What are the key components of cell signaling?2017-11-02T10:20:29+08:30

What are the key components of cell signaling?



There are many components that facilitate cell signaling. Although the full array of individual molecules cannot be discussed in detail here, the functions or roles that they play can be described. In some cases the protein components may serve as receptors, in other cases they may act as intracellular messengers, or, they may serve as sensors or effectors.


Receptors are proteins that interact with specific ligands and transmit the resulting signals to the cell interior. These proteins are most often transmembrane, with an extracellular domain for ligand binding and an intracellular domain that is often chemically linked to a downstream signaling pathway. Binding of a ligand to the extracellular region of a receptor often initiates a conformational change within the cytosolic domain and this initiates a series of biochemical reactions known as signal cascades. These signal cascades pass the signal from one molecule to another before a cellular response is achieved

Receptors can be broadly classified into three categories.

  1. G-protein coupled receptor (GPCRs).
  2. Ion channels
  3. Enzyme-linked receptors

As the name suggests, GPCRs are linked to a monomeric or trimeric G-protein via their cytosolic domain. Activation of GPCRs, which results from GDP to GTP exchange within this linked G-protein, subsequently activates a range of kinases which in turn facilitate phosphorylation events on target proteins.

Similarly, activation of an ion channel also occurs through interactions with a ligand and also induces a conformational change within the protein. In this case however, the protein will acquire an open conformation that permits the ions to flow into the cell. Ion channels usually transport a specific type of ion, with Na+, K+, Ca2+ and Cl- being the most common that are associated with ‘information flow’ or signal transduction. Being associated with electrical signaling, ion channels are most commonly observed in muscle and brain cells.

It should be noted that intracellular receptors, such as steroid receptors, are also relevant to signal transduction. These receptors are activated by hydrophobic ligands that can pass through the lipid membrane and therefore enter the cell passively. Nitric oxide gas and steroids like estrogen are examples of such ligands.

Intracellular messengers

Intracellular messengers, or secondary messengers, are the intermediate proteins or small molecules that carry a signal from the receptor to intracellular sensors and effectors. For every one receptor that is activated, multiple intracellular messenger molecules are activated and therefore it is at this stage that the signal is said to be amplified. Examples of intracellular messengers include calcium ions, enzymes such as adenylyl cyclase, or lipids such as inositol triphosphate, etc [1][2][3] . One key superfamily of intracellular messengers are the Small GTPases. It should be noted that it is rare for these molecules to function alone. Instead, each intracellular messenger will act within a larger signaling pathway.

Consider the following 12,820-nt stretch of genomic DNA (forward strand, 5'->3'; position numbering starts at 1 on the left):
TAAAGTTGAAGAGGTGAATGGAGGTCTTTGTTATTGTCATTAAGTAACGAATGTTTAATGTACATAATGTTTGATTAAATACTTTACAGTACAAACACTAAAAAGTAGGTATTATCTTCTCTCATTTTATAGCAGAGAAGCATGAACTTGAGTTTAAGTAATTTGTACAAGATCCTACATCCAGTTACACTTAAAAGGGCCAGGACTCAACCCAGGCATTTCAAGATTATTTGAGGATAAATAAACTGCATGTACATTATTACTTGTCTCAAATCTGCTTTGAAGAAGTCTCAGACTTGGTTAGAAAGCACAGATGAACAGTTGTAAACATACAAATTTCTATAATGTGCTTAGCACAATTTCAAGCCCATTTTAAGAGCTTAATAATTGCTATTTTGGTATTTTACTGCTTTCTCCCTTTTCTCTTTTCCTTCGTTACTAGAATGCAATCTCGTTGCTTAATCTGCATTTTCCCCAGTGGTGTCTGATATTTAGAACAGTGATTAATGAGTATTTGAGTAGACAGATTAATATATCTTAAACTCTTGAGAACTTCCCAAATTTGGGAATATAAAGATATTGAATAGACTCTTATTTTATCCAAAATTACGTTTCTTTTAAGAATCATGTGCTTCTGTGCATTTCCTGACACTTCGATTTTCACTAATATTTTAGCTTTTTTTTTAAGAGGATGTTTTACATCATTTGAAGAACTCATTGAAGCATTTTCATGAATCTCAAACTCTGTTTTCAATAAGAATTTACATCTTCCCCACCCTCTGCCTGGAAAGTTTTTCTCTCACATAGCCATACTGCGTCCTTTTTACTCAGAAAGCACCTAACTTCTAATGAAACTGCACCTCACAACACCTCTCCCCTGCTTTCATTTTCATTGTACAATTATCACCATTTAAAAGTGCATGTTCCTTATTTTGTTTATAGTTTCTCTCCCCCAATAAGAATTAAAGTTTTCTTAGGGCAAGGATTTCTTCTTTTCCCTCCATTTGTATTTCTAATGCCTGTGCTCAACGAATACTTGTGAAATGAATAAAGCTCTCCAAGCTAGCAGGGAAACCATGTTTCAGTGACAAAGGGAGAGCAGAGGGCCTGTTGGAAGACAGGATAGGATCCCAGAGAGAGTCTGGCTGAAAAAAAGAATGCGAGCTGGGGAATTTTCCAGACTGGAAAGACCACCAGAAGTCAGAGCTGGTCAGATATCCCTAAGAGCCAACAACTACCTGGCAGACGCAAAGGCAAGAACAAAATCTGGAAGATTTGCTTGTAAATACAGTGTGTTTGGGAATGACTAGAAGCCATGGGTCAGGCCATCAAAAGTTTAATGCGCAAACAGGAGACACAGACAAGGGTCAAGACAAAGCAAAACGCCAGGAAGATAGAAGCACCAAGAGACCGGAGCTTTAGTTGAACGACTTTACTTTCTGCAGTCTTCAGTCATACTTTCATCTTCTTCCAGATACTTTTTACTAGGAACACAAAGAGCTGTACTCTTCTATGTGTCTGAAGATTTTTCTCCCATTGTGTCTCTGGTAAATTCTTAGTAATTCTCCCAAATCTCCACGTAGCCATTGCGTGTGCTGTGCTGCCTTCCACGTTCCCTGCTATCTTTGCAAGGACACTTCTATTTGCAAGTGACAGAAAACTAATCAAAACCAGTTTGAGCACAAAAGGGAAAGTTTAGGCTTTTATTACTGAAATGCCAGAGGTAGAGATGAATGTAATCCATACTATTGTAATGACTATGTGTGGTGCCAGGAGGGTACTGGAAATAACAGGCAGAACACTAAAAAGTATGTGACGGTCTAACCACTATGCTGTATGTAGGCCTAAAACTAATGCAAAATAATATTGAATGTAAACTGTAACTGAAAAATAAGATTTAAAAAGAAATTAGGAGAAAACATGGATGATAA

Sensors and effectors

Considered the final stage in the signaling pathway or cascade, the sensor and effector proteins are responsible for the cell’s response to the signal. These may promote processes such as exocytosis, endocytosis, migration, actin remodeling, gene expression, etc.

Examples include transcription factors which induce gene expression or actin binding proteins which induce actin remodeling, cell migration, etc.

Off mechanisms

Cells do not respond to any one signal continuously. Instead many signal pathways are controlled by ‘molecular switches’ that can switch off a given response should they become detrimental to the required cell state or function. This may be achieved via a number of mechanisms.

For example, receptors may be desensitized to the ligand, as is commonly seen for ion channels. The intracellular signaling molecules can also be degraded. This occurs, for example, with lipids such as IP3 which are metabolized by inositol phosphatases, and cyclic AMP / cyclic GMP which are degraded by phosphodiesterases. In another mechanism, Ca2+ ions are pumped back into calcium stores by pumps, thus restoring their normal concentrations in the cytosol. These mechanisms ensure that the cellular response is controlled by inhibiting the flow of information, and stalling the cellular response even after cellular detection of a given signal.

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  1. Bhatnagar S, and Kumar A. Therapeutic targeting of signaling pathways in muscular dystrophy. J. Mol. Med. 2009; 88(2):155-66. [PMID: 19816663]
  2. Rando TA. The dystrophin-glycoprotein complex, cellular signaling, and the regulation of cell survival in the muscular dystrophies. Muscle Nerve 2001; 24(12):1575-94. [PMID: 11745966]
  3. Morganti A, Sala C, Turolo L, Palermo A, and Zanchetti A. Participation of the renin-angiotensin system in the maintenance of blood pressure during changes in posture in patients with essential hypertension. J. Hypertens. 1985; 3(1):55-61. [PMID: 2987342]